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M. Glosmann, L. Peichl; Cone Damage and Ectopic Cone Opsin in the Albino Rat Retina Induced by Moderate Cyclic Light. Invest. Ophthalmol. Vis. Sci. 2007;48(13):1343.
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To assess the effects of a moderate light increase under cyclic lighting conditions on shortwave-sensitive (S) cone opsin expression in the retina of pigmented and albino rats.
Pigmented (Brown Norway) and albino (Wistar) rats were raised under cyclic dim light (12 h 5 lx light, 12 h dark). Young adult individuals of both strains were exposed to bright (160 lx) or dim (5 lx, control group) cyclic white light for 4 weeks. Changes in S opsin expression were assessed using in situ hybridization and immunohistochemistry on retinal wholemounts and transverse cryostat sections. S cone morphology was evaluated using S opsin immunostaining. PKC-alpha and recoverin immunostaining served to identify bipolar cell classes.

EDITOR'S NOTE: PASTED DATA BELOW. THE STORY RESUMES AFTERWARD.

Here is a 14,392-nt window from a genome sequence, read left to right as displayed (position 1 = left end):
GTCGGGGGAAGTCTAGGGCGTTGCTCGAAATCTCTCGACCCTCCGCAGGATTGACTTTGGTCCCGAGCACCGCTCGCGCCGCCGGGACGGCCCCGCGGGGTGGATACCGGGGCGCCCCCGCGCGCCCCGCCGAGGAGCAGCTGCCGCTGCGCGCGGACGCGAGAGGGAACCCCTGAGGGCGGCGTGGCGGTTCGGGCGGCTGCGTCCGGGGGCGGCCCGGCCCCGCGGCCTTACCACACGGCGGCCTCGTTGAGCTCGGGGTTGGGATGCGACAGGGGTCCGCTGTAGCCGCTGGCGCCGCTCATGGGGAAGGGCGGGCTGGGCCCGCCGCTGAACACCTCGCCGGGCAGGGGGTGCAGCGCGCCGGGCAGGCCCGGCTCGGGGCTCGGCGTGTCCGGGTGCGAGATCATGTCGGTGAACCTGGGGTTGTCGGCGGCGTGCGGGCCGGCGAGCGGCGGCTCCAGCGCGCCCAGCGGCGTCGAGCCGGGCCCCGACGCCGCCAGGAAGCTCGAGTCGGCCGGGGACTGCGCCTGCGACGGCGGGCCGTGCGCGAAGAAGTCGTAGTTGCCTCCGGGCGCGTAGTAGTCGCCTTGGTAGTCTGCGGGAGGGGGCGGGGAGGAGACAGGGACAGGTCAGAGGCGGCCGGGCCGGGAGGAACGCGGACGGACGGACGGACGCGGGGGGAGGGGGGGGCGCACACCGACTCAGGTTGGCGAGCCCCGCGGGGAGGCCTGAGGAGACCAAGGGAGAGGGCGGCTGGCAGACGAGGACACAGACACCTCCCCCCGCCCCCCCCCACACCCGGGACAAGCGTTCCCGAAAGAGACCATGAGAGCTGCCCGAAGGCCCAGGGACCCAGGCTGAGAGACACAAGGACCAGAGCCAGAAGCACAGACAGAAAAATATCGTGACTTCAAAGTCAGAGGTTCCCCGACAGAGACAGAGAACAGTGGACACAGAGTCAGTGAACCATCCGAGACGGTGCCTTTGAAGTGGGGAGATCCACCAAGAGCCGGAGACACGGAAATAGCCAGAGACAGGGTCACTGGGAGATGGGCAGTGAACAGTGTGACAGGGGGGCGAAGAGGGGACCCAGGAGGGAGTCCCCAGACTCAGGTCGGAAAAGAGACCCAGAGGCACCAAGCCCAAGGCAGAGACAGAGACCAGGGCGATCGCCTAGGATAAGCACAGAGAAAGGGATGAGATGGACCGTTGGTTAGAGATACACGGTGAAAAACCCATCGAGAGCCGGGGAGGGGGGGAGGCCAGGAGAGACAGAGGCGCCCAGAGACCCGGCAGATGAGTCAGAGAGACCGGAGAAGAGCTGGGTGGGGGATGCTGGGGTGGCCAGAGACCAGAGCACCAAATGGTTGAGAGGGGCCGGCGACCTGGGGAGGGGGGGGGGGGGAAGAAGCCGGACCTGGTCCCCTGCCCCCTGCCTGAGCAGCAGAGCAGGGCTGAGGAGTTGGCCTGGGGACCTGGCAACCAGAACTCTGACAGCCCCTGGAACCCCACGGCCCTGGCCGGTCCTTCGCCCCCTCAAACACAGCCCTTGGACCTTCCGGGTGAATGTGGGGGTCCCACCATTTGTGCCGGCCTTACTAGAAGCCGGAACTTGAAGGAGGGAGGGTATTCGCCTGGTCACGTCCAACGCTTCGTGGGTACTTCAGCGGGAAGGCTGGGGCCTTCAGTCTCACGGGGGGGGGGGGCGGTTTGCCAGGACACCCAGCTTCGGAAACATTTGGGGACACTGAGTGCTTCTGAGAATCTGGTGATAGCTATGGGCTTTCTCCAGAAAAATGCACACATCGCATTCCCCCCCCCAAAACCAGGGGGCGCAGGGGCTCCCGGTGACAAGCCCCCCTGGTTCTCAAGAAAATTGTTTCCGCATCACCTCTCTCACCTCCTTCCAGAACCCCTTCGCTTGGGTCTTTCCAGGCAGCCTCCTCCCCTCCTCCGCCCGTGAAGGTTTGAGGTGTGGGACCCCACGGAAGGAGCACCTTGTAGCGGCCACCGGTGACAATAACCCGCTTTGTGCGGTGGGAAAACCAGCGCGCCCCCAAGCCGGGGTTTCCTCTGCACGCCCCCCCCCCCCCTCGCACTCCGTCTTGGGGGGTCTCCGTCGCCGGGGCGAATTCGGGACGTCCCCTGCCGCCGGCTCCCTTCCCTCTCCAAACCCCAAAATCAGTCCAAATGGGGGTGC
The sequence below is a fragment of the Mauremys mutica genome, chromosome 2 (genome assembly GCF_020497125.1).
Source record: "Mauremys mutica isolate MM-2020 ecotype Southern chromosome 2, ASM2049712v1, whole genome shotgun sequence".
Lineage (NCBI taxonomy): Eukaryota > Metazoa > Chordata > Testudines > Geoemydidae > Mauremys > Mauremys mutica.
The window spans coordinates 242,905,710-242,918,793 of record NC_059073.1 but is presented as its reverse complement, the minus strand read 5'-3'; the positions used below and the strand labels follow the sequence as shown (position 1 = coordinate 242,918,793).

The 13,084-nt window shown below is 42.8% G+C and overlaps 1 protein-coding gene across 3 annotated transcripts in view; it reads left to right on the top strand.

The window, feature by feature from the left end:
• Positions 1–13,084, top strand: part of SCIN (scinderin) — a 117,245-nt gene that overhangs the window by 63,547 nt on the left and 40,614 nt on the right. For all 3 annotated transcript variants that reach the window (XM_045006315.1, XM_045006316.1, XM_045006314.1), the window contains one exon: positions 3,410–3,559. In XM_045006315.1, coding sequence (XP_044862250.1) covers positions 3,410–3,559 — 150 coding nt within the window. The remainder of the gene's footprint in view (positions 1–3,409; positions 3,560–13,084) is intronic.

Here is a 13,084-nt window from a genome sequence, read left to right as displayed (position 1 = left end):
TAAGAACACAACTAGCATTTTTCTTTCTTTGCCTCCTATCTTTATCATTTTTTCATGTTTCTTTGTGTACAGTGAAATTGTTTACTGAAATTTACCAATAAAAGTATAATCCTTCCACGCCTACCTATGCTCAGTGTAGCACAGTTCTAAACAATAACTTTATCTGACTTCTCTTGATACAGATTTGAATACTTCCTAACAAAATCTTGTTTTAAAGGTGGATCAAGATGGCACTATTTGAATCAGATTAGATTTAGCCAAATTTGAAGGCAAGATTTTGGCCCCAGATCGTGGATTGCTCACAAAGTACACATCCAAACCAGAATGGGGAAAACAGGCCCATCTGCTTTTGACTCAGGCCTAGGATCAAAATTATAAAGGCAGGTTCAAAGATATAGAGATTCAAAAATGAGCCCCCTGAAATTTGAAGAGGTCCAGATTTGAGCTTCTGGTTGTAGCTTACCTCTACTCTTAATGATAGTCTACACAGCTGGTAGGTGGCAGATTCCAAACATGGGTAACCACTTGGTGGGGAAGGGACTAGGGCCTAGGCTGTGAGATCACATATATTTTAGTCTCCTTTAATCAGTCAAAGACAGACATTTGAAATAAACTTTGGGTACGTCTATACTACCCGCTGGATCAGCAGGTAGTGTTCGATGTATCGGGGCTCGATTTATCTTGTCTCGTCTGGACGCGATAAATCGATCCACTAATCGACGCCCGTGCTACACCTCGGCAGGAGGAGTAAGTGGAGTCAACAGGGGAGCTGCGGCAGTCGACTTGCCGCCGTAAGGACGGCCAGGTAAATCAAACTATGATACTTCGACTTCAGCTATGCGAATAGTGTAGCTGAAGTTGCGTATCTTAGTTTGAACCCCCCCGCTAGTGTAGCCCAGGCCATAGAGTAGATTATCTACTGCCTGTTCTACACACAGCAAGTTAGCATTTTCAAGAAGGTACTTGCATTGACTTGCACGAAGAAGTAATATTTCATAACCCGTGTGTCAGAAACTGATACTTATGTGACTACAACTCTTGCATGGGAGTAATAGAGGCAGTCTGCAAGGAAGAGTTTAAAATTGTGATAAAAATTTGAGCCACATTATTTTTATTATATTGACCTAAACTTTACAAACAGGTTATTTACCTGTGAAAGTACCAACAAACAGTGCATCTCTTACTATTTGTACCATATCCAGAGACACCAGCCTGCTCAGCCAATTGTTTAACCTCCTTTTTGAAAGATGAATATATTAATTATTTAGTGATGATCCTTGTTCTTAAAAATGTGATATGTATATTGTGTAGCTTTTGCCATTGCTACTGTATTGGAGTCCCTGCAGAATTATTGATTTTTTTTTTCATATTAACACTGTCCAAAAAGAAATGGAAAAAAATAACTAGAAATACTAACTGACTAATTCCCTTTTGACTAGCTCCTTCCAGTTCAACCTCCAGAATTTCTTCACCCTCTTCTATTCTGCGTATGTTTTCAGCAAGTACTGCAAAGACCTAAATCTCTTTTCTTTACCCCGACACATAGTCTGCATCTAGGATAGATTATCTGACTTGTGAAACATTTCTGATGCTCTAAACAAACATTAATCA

After cyclic exposure to 160 lx for 4 weeks Wistar but not Brown Norway rats displayed various stages of S cone degeneration. Structural damage ranged from reduction of outer and inner segments, sprouting of axon collaterals, deterioration of nuclei, to total disintegration of the photoreceptor. No morphological changes were observed for middle-to-longwave-sensitive cones. Bipolar cells adjacent to degenerating S cone pedicles stained positive for S opsin protein but in contrast to S cones did not express S opsin transcript. These bipolar cells showed uniform narrow-field morphology and appeared to exclusively contact the adjacent S cone pedicle. Their somata were located in the outer INL and their axon terminals ramified in the inner third of the IPL (ON bipolar cell morphology). S opsin positive bipolar cells were negative for PKC-alpha and recoverin.
Albino rat S cones structurally degenerate as a consequence of increased light intensity. It appears unlikely that degenerating S cones trigger S opsin expression in adjacent bipolar cells. Rather, the absence of S opsin transcript in the bipolar cells suggests a cone-to-bipolar cell transfer of the S opsin protein. Further studies will determine whether the bipolar cells are a novel type of blue cone bipolar cell that has escaped previous classification studies or whether their distinct morphology reflects secondary degeneration.
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